Members with influence


Meet the politicians who will have a big say in our final government, including their position on 'green' policies.

four amigos

Clockwise from top left: Rob Oakshott, Tony Windsor, Bob Katter and Adam Bandt.

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Rob Oakshott

Seat held: Independent member for Lyne (mid-north coast of NSW)
Political history: Oakshott entered politics as the youngest member of NSW Parliament at just 25 years old. In the 12 and a half years he spent in State politics, Rob was the NSW Shadow Minister for Sport, Racing, Gaming, Ports, and Fisheries. Together with Greens MP Sarah Hanson-Young and Labor MP Graham Perrett, he helped establish the Parliamentarians Amnesty International Group, which he now co-convenes. Oakshott is a strong advocate of local engagement in education. He’s a keen bike rider, and apparently makes a mean vegetable pie!
Stance on ‘green’ policies: Climate change is a very real issue for Oakshott, who says he understands the importance of addressing environmental issues now. He names climate change as a top priority and favours the implementation of some kind of market-based scheme for greenhouse gases. Oakshot believes Labor got the emissions trading scheme wrong, and that the Garnaut Review was on the right track back in 2008. He says we need to revisit Garnaut’s findings to create a better scheme.

Tony Windsor

Seat held: Member for New England (Armidale region of NSW)
Political history: Coming from a farming family, and as a farmer himself, Windsor has been involved in rural issues his whole life. He attended an agricultural high school in Tamworth and went on to study economics at the University of England in Armidale. He was formerly the Federal Member for Tamworth, leaving to contest the seat of New England which had safely been held by the Country/National party since 1919, and which he won through preferences in 2001. He has been somewhat vocal on issues of land use in relation to the environment, but it is not one of his key concerns. He recently sold some of his farm off to a mining company.
Stance on ‘green’ policies: Well, we know that Windsor believes in climate change, which he says is a very real issue for his mainly rural voters. He’s been heavily involved in the climate change debate and wants action now, which is a positive sign – but he’s firmly opposed to Labor’s Carbon Pollution Reduction Scheme, on the basis that it was too apologetic towards the big emitters to make a real difference.

Bob Katter

Seat held: Member for Kennedy (North-west Queensland)
Political history: Katter is the most conservative of ‘the four amigos’. His father was the Federal Member for Kennedy for 24 years, and now he’s held the seat for 17 years and counting. Leaving the National party to “better represent the issues of his electorate”, Katter now harbours a strong disliking to his former party, making it pretty clear that he would never sit in a coalition with the Nationals. He has strong views on industrial relations laws, economic rationalism and the state’s removal of people’s rights. Katter says that “the people of Kennedy have always been independent minded and acutely aware that policies which suit heavily populated centres do not necessarily work for those living in Northern and Western Queensland”.
Stance on ‘green’ policies: Katter is backed to sit with the coalition on climate change policies, but it’s unclear if he will provide his full support to the coalition following the hung parliament of the 2010 election – due to their ties with the National party. Before the election, Katter said he would work with the Greens in the event of the anticipated hung Parliament. He hopes for more investment in ethanol and solar power in his electorate. He’s completely against the mining tax, the carbon tax and an emissions trading scheme; and in fact, it’s unclear whether he believes in climate change at all.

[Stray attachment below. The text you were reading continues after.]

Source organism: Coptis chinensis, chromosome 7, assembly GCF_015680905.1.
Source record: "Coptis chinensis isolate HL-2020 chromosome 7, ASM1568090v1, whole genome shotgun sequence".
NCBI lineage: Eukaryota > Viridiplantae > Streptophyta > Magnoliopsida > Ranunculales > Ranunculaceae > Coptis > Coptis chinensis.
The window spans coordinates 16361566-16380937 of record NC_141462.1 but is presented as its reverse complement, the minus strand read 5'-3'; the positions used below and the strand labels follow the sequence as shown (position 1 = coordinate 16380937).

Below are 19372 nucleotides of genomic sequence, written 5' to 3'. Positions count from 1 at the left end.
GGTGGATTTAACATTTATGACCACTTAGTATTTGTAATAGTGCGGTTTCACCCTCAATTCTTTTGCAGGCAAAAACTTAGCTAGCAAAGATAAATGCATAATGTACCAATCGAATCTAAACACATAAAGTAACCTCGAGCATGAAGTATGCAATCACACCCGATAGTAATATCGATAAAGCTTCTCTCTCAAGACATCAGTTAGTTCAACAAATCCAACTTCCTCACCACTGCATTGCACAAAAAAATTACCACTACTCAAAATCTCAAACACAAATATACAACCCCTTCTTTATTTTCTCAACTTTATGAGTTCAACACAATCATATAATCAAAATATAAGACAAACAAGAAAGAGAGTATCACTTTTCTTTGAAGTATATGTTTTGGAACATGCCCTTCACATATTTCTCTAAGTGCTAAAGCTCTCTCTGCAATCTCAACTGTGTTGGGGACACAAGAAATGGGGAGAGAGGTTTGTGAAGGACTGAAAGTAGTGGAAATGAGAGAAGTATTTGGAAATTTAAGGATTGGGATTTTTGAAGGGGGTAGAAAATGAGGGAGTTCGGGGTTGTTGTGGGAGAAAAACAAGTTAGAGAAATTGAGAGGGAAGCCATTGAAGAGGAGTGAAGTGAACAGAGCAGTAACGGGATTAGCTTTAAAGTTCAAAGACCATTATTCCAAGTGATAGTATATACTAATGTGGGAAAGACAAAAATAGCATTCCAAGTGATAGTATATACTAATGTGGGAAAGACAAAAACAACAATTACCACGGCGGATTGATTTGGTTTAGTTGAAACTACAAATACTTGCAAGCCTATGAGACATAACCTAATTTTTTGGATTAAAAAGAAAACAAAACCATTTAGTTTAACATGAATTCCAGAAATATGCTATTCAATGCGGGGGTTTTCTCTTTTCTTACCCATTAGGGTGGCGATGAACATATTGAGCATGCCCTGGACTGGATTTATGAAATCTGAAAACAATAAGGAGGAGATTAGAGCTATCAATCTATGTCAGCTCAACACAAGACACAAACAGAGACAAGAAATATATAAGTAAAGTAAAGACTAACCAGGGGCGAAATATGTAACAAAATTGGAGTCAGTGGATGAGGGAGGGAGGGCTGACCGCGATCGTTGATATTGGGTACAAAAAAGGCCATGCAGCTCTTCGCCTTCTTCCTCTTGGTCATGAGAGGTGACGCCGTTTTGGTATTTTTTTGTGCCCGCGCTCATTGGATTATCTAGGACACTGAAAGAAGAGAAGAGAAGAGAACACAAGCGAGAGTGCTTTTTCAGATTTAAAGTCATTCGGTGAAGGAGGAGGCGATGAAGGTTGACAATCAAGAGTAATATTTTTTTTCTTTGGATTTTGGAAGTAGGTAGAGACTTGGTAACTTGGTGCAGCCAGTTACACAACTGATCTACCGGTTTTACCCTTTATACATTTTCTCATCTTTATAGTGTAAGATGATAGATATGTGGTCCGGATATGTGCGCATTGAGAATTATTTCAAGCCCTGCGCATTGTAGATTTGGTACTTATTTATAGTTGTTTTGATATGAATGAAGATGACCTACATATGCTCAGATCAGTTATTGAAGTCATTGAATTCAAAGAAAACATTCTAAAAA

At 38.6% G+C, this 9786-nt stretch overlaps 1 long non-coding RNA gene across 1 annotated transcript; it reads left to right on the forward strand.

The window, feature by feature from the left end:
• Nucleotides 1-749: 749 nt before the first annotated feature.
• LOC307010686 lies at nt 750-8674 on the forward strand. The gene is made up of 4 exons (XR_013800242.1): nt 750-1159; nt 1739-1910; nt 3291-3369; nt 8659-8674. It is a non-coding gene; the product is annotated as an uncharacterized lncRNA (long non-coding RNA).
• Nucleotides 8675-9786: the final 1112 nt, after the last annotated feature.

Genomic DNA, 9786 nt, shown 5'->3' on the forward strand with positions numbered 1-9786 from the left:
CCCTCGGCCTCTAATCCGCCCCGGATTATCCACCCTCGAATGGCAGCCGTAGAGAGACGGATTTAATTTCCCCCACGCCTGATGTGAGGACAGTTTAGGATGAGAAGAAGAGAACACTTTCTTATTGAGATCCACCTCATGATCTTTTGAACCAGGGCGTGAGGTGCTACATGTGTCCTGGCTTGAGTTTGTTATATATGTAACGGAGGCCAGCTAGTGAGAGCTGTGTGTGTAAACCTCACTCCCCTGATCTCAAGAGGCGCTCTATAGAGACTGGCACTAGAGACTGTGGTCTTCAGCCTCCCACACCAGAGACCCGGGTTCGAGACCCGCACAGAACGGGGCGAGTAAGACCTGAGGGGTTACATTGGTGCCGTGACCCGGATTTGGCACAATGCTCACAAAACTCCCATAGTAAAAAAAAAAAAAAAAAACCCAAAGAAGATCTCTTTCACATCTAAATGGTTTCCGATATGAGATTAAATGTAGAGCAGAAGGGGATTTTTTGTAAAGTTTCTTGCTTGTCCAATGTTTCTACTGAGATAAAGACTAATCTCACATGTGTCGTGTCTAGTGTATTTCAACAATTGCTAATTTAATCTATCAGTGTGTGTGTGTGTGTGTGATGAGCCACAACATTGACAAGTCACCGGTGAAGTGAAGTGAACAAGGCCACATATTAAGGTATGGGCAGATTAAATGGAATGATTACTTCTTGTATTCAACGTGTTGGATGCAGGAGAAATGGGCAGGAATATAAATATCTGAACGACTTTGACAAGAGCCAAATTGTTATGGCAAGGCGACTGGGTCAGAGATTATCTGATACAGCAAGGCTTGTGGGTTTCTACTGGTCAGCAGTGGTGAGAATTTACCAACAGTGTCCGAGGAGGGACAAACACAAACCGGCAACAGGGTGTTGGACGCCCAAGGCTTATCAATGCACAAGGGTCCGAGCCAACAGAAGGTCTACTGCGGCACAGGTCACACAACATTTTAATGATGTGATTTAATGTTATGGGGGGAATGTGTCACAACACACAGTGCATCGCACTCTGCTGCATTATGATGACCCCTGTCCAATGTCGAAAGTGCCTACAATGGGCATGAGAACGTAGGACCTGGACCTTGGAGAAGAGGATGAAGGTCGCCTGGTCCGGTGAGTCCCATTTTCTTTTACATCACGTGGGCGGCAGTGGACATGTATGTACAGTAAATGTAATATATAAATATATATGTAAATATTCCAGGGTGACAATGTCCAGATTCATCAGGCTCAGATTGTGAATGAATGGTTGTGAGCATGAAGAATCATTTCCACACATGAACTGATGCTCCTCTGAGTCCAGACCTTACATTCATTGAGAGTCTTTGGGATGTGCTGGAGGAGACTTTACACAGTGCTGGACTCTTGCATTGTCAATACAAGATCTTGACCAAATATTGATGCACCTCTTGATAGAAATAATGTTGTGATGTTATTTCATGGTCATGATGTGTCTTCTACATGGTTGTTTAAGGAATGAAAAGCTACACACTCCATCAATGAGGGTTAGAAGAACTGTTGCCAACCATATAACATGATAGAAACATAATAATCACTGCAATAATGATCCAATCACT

Adam Bandt

Seat held: The Division of Melbourne (includes City of Melbourne and some outer suburbs)
Political history: Completing a PhD in law and politics from Monash University, Bandt was also the president of the student union. He went on to work at Slater and Gordon, where he once held the same role that Julia Gillard held (…a sign of things to come?). An industrial and public interest lawyer, he has been vocal on such issues as gay rights, anti-terrorism laws and outworkers in the clothing industry. Bandt ran for election in this seat in 2007, but narrowly lost to Lindsay Tanner. With Tanner’s retirement, in this year’s election Bandt has now become the first member of the Australian Green party to be elected to the House of Representatives in a general election. Bandt describes himself as a book nerd who likes live music gigs.
Stance on ‘green’ policies: Being a member of the Greens party, Bandt follows the party line on this one – but he hasn’t been vocal himself on climate change. He has clearly indicated that he will side with Labor in the hung Parliament fiasco.

There are two other key players who look likely to add insult to injury of the Australian Parliament: Andrew Wilkie, an independent who looks set to win Denison in Hobart, and the National party member Tony Crook in the seat of O’Connor in Western Australia. Wilkie is a former intelligence analyst turned whistle-blower, who was once a young Liberal and once ran for the Greens against then-PM John Howard in Bennelong (and lost). Beating the popular Wilson Tuckey, Crook has been very active in sending government mining profits back to the regional areas where they came from rather than into the state’s metropolitan centres through the Royalties for Regions campaign.